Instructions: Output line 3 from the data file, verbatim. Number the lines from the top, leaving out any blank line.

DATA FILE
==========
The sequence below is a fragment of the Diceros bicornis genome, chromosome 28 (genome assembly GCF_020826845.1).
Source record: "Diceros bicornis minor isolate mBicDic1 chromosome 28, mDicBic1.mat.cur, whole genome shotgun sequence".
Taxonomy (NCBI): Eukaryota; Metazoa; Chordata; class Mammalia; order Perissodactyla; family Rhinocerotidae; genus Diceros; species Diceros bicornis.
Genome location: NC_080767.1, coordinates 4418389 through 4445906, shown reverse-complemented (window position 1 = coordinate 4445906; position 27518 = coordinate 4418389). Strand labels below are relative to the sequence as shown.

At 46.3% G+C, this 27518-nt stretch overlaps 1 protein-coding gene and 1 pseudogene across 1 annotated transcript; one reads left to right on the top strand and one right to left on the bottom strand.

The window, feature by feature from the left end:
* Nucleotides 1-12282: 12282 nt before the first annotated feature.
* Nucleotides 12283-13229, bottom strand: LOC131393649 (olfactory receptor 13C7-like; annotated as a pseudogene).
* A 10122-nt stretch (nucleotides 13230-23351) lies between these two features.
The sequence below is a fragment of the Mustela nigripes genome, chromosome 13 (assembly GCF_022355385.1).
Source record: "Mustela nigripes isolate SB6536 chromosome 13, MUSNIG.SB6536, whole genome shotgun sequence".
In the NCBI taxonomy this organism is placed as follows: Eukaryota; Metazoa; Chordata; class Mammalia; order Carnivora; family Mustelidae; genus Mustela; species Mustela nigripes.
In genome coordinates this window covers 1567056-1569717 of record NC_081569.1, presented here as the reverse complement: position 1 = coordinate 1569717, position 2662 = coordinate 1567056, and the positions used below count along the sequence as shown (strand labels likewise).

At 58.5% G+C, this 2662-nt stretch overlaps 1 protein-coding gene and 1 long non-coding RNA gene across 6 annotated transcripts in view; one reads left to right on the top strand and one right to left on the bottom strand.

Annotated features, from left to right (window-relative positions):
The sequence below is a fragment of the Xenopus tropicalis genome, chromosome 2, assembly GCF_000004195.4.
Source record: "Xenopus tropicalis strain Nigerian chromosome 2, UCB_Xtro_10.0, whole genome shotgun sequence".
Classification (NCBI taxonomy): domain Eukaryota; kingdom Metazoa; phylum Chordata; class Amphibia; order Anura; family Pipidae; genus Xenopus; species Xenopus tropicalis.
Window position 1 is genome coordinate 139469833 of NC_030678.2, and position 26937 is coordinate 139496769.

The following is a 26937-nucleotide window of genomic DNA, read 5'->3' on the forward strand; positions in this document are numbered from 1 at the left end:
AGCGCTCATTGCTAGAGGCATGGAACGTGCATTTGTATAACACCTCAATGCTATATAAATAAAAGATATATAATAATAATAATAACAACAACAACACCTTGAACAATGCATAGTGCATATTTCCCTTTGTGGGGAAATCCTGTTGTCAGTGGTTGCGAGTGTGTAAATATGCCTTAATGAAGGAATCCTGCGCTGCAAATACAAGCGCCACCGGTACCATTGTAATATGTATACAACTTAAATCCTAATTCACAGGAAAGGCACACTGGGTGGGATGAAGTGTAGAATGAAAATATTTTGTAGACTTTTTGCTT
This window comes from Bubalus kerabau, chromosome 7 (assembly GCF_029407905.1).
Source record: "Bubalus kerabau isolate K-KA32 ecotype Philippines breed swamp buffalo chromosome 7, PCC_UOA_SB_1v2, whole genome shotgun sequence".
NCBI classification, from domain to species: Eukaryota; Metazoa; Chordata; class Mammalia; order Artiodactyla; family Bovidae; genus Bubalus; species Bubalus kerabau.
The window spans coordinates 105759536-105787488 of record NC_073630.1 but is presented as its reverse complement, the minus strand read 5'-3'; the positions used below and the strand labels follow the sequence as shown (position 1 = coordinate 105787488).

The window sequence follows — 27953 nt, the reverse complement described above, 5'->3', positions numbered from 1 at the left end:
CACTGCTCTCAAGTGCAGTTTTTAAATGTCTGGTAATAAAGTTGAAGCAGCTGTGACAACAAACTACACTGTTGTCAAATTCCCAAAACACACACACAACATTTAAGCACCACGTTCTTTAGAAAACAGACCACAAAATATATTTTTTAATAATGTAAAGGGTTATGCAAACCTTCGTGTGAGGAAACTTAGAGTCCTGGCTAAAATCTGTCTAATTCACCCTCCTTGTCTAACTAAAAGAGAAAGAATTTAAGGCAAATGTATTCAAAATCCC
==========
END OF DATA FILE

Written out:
Taxonomy (NCBI): Eukaryota; Metazoa; Chordata; class Mammalia; order Perissodactyla; family Rhinocerotidae; genus Diceros; species Diceros bicornis.